Posted 21 March 2012; 10:48:33 AM. Permalink
(Alexandra Gutierrez/KUCB - Unalaska, APR, 16 March 2012) -- The state legislature is making progress toward establishing an Arctic policy commission. At a hearing of the House Finance Committee on Wednesday, Rep. Reggie Joule explained that even though Alaska is the country’s only Arctic state, it’s often left out of conversations about federal policy concerning the region. He thinks that having a body responsible for developing an Arctic strategy would give the state more credibility with regulators in Washington. “When we went and addressed the State Department, the Department of the Interior, it is amazing what people do not know about our state that should be basic,” said Joule. “And they get to make budget decisions. And I think it’s imperative that the legislature stay involved in this process.” The idea for the Alaska Arctic Policy Commission came out of the Northern Waters Task Force, a state body that had a similar mission but was only meant to exist for two years. If established, the Alaska Arctic Policy Commission would pick up where the task force left off. It would also be expanded to include representatives from industry, academia, conservation groups, and the state’s tribes.
Posted 18 March 2012; 1:16:54 AM. Permalink
(U.S. Department of the Interior press release via PennEnergy, 17 February 2012) -- Building on the Obama Administration’s record of taking steps to expand safe and responsible development of our nation’s oil and gas resources, Secretary of the Interior Ken Salazar today announced the next steps toward energy exploration activities in shallow waters in the Arctic during a limited period this summer. Today’s announcement is informed by the latest science, and continues to be guided by important new safety standards as well as lessons learned from the Deepwater Horizon oil spill. Those steps include: today’s approval by DOI’s Bureau of Safety and Environmental Enforcement (BSEE) of Shell Gulf of Mexico, Inc.’s (Shell) Oil Spill Response Plan (OSRP) for the Chukchi Sea; coordinated exercises and emergency response planning by U.S. agencies in the Arctic; expanded scientific work, information collection and data sharing among agencies, industry, and research institutions to inform Arctic planning; and undertaking long-term, landscape-scale planning for the Arctic. These steps are the latest in a series of initiatives in line with President Obama’s commitment to an all-of-the-above energy approach, which includes a focus on the safe and responsible production of homegrown oil and natural gas resources by American workers.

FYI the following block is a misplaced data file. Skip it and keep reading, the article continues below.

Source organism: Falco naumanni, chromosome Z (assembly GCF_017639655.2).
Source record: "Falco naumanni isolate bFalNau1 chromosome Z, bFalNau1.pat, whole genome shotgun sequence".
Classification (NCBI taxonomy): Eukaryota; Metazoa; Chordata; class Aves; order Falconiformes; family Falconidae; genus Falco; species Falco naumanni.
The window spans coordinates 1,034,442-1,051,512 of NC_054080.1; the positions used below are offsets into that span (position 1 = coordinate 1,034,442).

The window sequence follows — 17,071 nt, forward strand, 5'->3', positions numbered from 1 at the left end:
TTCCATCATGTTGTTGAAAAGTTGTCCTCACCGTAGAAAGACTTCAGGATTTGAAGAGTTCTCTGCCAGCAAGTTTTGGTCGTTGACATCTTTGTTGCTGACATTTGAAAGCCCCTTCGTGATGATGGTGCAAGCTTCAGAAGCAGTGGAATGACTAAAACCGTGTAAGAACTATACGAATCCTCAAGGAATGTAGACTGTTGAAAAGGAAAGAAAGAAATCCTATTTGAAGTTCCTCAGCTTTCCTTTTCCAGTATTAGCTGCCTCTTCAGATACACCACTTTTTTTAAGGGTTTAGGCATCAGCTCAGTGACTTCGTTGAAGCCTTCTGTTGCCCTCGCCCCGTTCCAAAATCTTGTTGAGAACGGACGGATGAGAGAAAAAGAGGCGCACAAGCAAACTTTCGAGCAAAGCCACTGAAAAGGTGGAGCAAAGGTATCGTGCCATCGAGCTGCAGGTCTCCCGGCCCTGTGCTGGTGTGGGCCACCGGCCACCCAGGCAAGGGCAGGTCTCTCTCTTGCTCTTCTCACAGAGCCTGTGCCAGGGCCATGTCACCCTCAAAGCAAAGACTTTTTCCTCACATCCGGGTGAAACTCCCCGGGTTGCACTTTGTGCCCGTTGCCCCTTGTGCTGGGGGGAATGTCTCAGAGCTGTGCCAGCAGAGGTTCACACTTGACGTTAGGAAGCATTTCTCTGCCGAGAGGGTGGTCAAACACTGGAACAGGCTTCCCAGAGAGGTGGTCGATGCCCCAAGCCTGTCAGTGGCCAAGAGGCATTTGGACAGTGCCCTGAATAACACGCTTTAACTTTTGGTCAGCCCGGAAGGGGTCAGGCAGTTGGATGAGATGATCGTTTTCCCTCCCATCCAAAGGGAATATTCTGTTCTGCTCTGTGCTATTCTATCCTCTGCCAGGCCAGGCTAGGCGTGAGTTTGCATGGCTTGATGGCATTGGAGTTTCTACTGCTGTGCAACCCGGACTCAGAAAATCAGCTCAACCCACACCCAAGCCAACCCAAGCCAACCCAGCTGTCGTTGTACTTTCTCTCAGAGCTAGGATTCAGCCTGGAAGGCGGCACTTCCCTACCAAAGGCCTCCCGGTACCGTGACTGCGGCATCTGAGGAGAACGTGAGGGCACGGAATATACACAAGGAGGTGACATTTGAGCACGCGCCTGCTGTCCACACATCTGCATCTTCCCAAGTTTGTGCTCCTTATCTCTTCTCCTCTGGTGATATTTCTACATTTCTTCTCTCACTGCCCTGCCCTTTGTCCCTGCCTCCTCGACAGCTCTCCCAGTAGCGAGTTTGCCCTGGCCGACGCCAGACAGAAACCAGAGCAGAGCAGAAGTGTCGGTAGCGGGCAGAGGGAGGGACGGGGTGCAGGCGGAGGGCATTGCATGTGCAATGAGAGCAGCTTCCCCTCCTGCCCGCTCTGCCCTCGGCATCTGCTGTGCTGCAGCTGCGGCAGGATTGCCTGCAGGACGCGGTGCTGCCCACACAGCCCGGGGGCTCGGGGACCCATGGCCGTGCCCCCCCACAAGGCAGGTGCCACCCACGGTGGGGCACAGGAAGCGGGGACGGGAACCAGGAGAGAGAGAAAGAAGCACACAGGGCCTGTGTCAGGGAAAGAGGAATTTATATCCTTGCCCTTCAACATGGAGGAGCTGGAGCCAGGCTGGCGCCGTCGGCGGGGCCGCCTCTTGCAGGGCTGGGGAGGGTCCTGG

Posted 20 February 2012; 4:23:01 PM. Permalink
(Wall Street Journal, 16 February 2012) -- ANCHORAGE, Alaska - A film opens Friday about two Eskimo teenagers from Barrow, Alaska, who try to cover up a tragic killing brought on by a drug-fueled fight during a seal hunt. On the Ice was filmed in Barrow in 2010 with novice Inupiat actors. It was an entry at the 2011 Sundance Film Festival and has won several awards at other venues, including best first feature at the Berlin film festival. On the Ice will make its theatrical premiere Friday in New York and the Alaska cities of Anchorage and Fairbanks, then expand to other cities including Los Angeles, Chicago, Seattle and San Francisco. The film is the work of New York-based director and screenwriter Andrew Okpeaha MacLean, who is part Inupiat and spent much of his youth in Barrow.
Posted 16 February 2012; 4:12:36 PM. Permalink